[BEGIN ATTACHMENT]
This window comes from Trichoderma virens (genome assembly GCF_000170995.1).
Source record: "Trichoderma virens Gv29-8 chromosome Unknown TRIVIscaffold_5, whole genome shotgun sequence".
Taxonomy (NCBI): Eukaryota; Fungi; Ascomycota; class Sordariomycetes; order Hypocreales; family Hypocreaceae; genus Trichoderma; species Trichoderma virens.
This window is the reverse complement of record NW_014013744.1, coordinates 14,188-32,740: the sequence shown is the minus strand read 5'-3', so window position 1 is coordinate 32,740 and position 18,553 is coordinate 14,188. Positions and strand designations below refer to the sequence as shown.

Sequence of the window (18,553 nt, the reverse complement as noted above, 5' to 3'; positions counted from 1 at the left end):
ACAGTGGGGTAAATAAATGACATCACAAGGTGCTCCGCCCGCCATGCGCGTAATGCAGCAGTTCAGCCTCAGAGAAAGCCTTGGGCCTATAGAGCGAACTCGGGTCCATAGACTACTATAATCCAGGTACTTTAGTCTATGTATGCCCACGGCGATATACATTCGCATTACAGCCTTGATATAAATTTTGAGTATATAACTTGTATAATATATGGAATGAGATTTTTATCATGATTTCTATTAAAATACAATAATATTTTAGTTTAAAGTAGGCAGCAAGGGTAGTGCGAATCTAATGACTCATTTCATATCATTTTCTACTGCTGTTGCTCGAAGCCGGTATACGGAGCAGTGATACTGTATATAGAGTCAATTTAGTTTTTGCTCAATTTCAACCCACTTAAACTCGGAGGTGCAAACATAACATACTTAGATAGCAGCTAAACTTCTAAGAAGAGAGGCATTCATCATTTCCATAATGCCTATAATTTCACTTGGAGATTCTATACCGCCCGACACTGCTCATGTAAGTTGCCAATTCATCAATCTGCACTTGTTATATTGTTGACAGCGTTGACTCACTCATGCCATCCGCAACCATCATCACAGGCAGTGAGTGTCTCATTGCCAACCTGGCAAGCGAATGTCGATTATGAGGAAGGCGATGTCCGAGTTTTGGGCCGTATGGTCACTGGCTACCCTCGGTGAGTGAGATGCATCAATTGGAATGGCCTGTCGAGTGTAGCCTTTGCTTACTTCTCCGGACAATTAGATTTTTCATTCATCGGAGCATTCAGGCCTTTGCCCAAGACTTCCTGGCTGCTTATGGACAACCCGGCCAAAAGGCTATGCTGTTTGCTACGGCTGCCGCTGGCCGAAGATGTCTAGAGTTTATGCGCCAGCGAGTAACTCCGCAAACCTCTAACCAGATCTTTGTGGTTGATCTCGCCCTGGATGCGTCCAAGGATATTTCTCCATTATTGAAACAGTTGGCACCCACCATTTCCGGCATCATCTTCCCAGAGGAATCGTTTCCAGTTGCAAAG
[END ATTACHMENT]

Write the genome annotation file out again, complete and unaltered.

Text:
This window comes from Trichoderma virens (genome assembly GCF_000170995.1).
Source record: "Trichoderma virens Gv29-8 chromosome Unknown TRIVIscaffold_5, whole genome shotgun sequence".
Taxonomy (NCBI): Eukaryota; Fungi; Ascomycota; class Sordariomycetes; order Hypocreales; family Hypocreaceae; genus Trichoderma; species Trichoderma virens.
This window is the reverse complement of record NW_014013744.1, coordinates 14,188-32,740: the sequence shown is the minus strand read 5'-3', so window position 1 is coordinate 32,740 and position 18,553 is coordinate 14,188. Positions and strand designations below refer to the sequence as shown.

Sequence of the window (18,553 nt, the reverse complement as noted above, 5' to 3'; positions counted from 1 at the left end):
ACAGTGGGGTAAATAAATGACATCACAAGGTGCTCCGCCCGCCATGCGCGTAATGCAGCAGTTCAGCCTCAGAGAAAGCCTTGGGCCTATAGAGCGAACTCGGGTCCATAGACTACTATAATCCAGGTACTTTAGTCTATGTATGCCCACGGCGATATACATTCGCATTACAGCCTTGATATAAATTTTGAGTATATAACTTGTATAATATATGGAATGAGATTTTTATCATGATTTCTATTAAAATACAATAATATTTTAGTTTAAAGTAGGCAGCAAGGGTAGTGCGAATCTAATGACTCATTTCATATCATTTTCTACTGCTGTTGCTCGAAGCCGGTATACGGAGCAGTGATACTGTATATAGAGTCAATTTAGTTTTTGCTCAATTTCAACCCACTTAAACTCGGAGGTGCAAACATAACATACTTAGATAGCAGCTAAACTTCTAAGAAGAGAGGCATTCATCATTTCCATAATGCCTATAATTTCACTTGGAGATTCTATACCGCCCGACACTGCTCATGTAAGTTGCCAATTCATCAATCTGCACTTGTTATATTGTTGACAGCGTTGACTCACTCATGCCATCCGCAACCATCATCACAGGCAGTGAGTGTCTCATTGCCAACCTGGCAAGCGAATGTCGATTATGAGGAAGGCGATGTCCGAGTTTTGGGCCGTATGGTCACTGGCTACCCTCGGTGAGTGAGATGCATCAATTGGAATGGCCTGTCGAGTGTAGCCTTTGCTTACTTCTCCGGACAATTAGATTTTTCATTCATCGGAGCATTCAGGCCTTTGCCCAAGACTTCCTGGCTGCTTATGGACAACCCGGCCAAAAGGCTATGCTGTTTGCTACGGCTGCCGCTGGCCGAAGATGTCTAGAGTTTATGCGCCAGCGAGTAACTCCGCAAACCTCTAACCAGATCTTTGTGGTTGATCTCGCCCTGGATGCGTCCAAGGATATTTCTCCATTATTGAAACAGTTGGCACCCACCATTTCCGGCATCATCTTCCCAGAGGAATCGTTTCCAGTTGCAAAG